Guest post by: Jessica Looke, Product Marketing Manager, NTT Communications

Last year, Microsoft announced that it would stop support for SQL Server 2008/2008 R2 in July 2019 and Windows Server 2008/2008 R2 in January 2020, indicating an end to regular security updates. This means that no new features or fixes will be released, but Microsoft have indicated that it will continue to support customers through an extended support agreement. Businesses intending to leave applications unsupported and therefore not updated on these servers leave themselves open to any number of cyber-attacks and viruses. Instead, with an enthusiastic nod towards its front-runner position as the fastest growing cloud platform, the company has been encouraging users to migrate their Windows and SQL 2008 servers over to the Azure cloud.

The update means that companies will be empowered to realise the benefits of Azure through business agility, improved cost savings through infrastructure optimization, (it suggests companies can save up to 80% of costs when moving more than 100 x 2008 servers to the cloud) and a strong emphasis on security and meeting compliance requirements.

This end of support announcement should give a much needed push to enterprises thinking about transforming their IT estate with the cloud. However, it can be hard to upgrade everything before the end of support timeline. To address this timing issue, Microsoft is providing extended security updates as standard in Azure for 2008 and 2008 R2 versions of SQL Server and Windows Server to help secure workloads for three more years after the end of support deadline.

To prepare for the journey to Azure and create a future-proofed cloud foundation that a business requires for modernizing applications and environments, consider working with a service provider that will invest in assessing the readiness of your business to make this move. This initial assessment should include the identification of applications and server roles and each workload should be evaluated to help you to identify which apps would benefit or are appropriate to move to the cloud.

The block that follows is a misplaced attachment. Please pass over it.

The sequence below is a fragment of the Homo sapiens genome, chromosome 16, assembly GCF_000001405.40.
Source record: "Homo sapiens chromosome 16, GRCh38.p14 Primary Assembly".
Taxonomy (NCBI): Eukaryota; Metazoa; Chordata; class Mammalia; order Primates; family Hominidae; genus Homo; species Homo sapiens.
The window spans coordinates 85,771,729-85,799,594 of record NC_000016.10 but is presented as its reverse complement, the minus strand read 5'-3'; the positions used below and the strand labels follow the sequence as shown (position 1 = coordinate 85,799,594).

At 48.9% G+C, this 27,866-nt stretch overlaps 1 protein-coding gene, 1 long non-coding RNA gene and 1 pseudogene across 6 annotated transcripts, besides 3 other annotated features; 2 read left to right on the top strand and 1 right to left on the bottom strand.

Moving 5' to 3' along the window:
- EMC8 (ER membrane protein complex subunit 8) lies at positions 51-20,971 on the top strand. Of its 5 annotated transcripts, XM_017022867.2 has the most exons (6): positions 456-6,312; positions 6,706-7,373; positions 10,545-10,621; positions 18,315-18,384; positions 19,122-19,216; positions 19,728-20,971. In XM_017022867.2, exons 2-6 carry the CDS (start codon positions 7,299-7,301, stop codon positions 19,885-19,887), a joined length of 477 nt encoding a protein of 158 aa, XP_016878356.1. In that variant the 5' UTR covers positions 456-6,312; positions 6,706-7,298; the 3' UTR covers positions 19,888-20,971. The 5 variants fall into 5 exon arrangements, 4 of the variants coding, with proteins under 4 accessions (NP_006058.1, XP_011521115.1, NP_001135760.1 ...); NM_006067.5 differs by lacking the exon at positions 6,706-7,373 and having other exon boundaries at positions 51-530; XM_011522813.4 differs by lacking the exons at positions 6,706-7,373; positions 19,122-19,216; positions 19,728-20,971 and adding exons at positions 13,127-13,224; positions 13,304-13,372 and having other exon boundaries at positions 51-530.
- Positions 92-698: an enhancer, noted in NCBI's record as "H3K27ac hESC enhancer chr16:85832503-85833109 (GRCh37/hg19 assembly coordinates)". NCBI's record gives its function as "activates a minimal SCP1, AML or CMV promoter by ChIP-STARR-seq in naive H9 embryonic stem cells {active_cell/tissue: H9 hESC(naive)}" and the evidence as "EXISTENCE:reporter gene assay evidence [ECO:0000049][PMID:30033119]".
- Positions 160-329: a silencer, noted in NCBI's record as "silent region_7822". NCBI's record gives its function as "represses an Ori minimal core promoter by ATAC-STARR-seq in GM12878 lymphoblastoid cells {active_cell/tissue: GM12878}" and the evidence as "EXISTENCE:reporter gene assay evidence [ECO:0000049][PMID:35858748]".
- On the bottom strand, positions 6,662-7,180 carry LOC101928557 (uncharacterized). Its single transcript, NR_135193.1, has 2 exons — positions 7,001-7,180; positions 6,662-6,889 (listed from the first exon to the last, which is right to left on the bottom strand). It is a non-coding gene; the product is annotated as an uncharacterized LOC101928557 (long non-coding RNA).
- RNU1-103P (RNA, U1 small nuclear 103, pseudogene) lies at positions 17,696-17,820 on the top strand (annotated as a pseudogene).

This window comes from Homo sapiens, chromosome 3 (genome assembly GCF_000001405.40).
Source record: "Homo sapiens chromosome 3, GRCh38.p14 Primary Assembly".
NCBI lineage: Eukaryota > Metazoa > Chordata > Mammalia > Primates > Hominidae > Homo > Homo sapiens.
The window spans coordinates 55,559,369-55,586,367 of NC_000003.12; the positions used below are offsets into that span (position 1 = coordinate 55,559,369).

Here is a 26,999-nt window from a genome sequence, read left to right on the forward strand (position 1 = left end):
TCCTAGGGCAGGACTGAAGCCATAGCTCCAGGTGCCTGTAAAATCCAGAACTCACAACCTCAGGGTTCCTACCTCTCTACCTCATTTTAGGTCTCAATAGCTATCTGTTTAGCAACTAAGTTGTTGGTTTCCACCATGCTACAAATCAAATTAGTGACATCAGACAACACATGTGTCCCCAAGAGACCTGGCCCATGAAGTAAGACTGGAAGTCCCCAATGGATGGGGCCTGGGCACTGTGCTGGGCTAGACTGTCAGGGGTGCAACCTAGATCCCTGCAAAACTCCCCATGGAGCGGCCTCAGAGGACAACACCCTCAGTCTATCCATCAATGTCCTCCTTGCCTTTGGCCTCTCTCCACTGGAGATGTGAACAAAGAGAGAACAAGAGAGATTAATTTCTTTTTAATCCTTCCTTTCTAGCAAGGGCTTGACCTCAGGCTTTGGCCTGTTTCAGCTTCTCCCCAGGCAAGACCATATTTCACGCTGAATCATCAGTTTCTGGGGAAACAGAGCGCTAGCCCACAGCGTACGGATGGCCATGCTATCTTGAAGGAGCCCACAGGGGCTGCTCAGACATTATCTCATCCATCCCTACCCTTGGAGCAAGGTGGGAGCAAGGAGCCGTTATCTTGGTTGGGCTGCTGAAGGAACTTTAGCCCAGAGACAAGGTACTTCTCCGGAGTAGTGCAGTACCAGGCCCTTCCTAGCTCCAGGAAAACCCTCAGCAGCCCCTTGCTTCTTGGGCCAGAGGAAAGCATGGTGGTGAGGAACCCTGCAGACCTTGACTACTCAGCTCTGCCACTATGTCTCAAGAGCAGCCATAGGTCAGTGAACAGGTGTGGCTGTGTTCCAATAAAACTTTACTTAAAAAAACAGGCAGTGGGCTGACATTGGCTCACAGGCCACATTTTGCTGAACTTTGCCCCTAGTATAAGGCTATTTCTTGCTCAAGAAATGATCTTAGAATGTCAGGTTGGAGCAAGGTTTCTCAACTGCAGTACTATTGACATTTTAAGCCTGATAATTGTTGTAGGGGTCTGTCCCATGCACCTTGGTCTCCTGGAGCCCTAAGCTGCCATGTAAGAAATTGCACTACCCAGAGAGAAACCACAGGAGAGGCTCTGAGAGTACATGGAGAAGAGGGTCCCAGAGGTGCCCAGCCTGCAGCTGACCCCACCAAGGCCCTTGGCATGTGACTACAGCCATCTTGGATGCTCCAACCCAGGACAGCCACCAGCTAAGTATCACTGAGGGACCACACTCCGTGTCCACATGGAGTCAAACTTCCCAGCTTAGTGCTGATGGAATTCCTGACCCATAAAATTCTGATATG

Like any big decision, rushing into a cloud migration unprepared and uninformed can end in over-provisioned, expensive loads and at worst, messy environments resulting in performance or operational problems. To make sure you reach Microsoft’s July 2019 and January 2020 deadline with a fully optimized infrastructure for Windows, choose a dedicated managed services provider to help you create a robust foundation which will be your springboard to cost savings, innovation and overall cloud success.

An experienced managed service provider will help plan and execute your Windows and SQL 2008 migrations to Azure with no application code changes. After the initial migration, the MSP will ensure your environment is kept available, optimized and secure 24x7. Post migration support should include upgrading to newer versions such as SQL Server 2017 or Windows Server 2016 and utilizing the rich set of platform and data services available in the Azure cloud.